A true fashionista can distinguish between designer clothing and knock-offs in a milli second. The main way of doing that is by the fabric. It’s easy to imitate a style, but since one of the main costs of an item is the fabric, imitations are usually easy to spot if you know what to look for. And vice versa, if you find an affordable outfit by an unknown designer but recognize that it was made with quality fabric, then you’ve found yourself a true bargain. In order to build your wardrobe properly, you must have a general knowledge of the fabric you’re buying. By discovering how to recognize quality materials and construction, you’ll be able to make better decisions on what to purchase.
The garment industry uses hundreds of different fabrics in the making of clothes. About 220 different fabrics alone can be used to produce a woman’s suit, for example. Some of these are variations of a basic fabric, such as the many types of cottons, ranging from broadcloth to Pima, while others are made from various fibers and have unique characteristics, like brocade, which has raised designs on a flat surface.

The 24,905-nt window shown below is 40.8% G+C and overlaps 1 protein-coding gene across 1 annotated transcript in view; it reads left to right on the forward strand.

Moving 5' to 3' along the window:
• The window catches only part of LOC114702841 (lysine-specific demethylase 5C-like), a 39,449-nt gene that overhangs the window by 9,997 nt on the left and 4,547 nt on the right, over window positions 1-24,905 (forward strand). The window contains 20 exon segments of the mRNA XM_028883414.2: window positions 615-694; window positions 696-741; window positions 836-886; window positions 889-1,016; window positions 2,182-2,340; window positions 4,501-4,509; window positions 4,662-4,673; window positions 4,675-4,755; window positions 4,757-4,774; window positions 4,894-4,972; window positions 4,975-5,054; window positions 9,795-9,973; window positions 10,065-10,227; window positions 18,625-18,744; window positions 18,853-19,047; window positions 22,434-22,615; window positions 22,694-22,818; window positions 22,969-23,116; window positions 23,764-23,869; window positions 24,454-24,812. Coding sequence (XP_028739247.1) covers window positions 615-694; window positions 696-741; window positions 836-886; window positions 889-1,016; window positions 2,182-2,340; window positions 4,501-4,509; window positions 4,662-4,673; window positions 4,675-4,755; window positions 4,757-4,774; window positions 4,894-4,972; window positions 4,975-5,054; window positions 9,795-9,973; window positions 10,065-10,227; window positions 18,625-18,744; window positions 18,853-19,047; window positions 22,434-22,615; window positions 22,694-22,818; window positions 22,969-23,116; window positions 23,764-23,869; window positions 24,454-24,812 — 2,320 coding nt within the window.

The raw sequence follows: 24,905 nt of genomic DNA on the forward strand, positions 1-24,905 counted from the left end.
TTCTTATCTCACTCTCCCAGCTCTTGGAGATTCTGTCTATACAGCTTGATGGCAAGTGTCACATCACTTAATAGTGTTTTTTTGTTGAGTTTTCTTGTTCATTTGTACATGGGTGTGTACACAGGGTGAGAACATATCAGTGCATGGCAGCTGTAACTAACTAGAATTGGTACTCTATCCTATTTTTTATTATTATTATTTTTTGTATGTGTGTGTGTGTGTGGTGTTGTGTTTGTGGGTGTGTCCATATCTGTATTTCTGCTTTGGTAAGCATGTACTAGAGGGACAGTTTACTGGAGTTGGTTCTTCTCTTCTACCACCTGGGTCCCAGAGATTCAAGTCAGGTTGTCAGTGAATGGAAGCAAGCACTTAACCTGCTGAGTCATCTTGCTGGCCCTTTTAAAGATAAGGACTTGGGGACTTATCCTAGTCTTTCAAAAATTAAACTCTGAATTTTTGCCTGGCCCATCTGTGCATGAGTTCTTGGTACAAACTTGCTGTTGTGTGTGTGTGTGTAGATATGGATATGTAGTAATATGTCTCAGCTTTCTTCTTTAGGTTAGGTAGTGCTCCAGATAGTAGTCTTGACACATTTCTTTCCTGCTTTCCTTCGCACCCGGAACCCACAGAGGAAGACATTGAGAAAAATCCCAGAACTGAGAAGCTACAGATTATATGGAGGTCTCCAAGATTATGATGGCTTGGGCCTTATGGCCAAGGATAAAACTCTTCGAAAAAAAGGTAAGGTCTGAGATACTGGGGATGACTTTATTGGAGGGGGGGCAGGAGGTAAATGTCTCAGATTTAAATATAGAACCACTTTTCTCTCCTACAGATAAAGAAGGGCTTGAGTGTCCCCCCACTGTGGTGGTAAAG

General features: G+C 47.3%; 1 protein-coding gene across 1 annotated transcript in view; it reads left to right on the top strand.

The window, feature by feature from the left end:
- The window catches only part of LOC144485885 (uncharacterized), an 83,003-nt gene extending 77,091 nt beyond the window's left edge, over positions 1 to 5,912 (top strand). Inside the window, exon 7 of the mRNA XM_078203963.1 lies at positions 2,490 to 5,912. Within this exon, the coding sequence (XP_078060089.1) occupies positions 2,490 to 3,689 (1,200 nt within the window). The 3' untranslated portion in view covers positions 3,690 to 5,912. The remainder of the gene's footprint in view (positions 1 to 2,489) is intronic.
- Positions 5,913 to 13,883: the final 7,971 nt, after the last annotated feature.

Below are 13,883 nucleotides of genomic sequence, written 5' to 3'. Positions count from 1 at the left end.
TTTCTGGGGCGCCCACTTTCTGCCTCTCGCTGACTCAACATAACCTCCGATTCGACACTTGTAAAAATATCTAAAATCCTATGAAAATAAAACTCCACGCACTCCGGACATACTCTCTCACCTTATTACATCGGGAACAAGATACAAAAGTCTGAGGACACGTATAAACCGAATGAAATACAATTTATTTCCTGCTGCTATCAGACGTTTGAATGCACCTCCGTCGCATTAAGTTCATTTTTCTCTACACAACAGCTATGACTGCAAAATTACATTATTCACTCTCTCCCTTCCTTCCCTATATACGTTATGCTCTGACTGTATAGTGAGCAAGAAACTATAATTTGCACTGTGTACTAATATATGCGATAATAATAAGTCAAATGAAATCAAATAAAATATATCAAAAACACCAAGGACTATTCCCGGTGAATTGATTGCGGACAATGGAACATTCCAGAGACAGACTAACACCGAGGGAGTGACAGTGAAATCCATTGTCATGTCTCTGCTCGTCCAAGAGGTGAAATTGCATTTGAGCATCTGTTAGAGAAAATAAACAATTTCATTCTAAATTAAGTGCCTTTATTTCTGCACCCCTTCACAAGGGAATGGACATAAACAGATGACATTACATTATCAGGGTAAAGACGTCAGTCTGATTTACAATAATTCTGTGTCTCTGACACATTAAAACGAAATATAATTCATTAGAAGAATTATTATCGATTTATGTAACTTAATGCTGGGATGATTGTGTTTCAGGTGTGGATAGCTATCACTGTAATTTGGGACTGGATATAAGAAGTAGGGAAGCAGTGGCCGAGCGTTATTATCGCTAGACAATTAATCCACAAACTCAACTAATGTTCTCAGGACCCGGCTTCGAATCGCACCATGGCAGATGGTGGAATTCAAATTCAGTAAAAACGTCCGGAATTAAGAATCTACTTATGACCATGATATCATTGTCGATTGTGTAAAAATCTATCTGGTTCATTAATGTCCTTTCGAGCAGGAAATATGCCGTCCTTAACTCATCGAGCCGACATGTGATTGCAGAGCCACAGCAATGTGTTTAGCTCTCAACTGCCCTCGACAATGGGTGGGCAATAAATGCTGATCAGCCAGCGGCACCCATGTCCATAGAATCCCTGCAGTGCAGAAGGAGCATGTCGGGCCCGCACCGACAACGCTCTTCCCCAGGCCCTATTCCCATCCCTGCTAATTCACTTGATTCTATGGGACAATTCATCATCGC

How much do you really need to know about fabrics? Actually it helps to know quite a lot. Here’s why:
One of the keys to dressing fashionably is having variety in your closet
If you have ten blouses that are identical in fabric, except for their color, it’s difficult to put together an outfit that stands out. But if your collection of blouses features lots of different fabrics as well as a variety of textures, weaves, and shades, you can put together outfits that are more unique.
Knowing the different fabric varieties helps when you’re shopping
Asking a sales associate for a pashmina doesn’t really give her very much to go on. But if you say you want a pashmina scarf, you’ve narrowed down the choices considerably. And if you say a pashmina wedding scarf, you’ve done even more refining. Knowing one fabric from another can also help you as you scan your favorite store and look for that perfect outfit.
The care of your clothing is dependent on what it’s made of
Most synthetic fibers, for example, are prone to heat damage, especially hot water in a washer as well as the heat of a dryer or iron.
Practical matters aside, the more you know about fabrics, the better you can become at selecting clothing of quality (which is the only type you should be buying).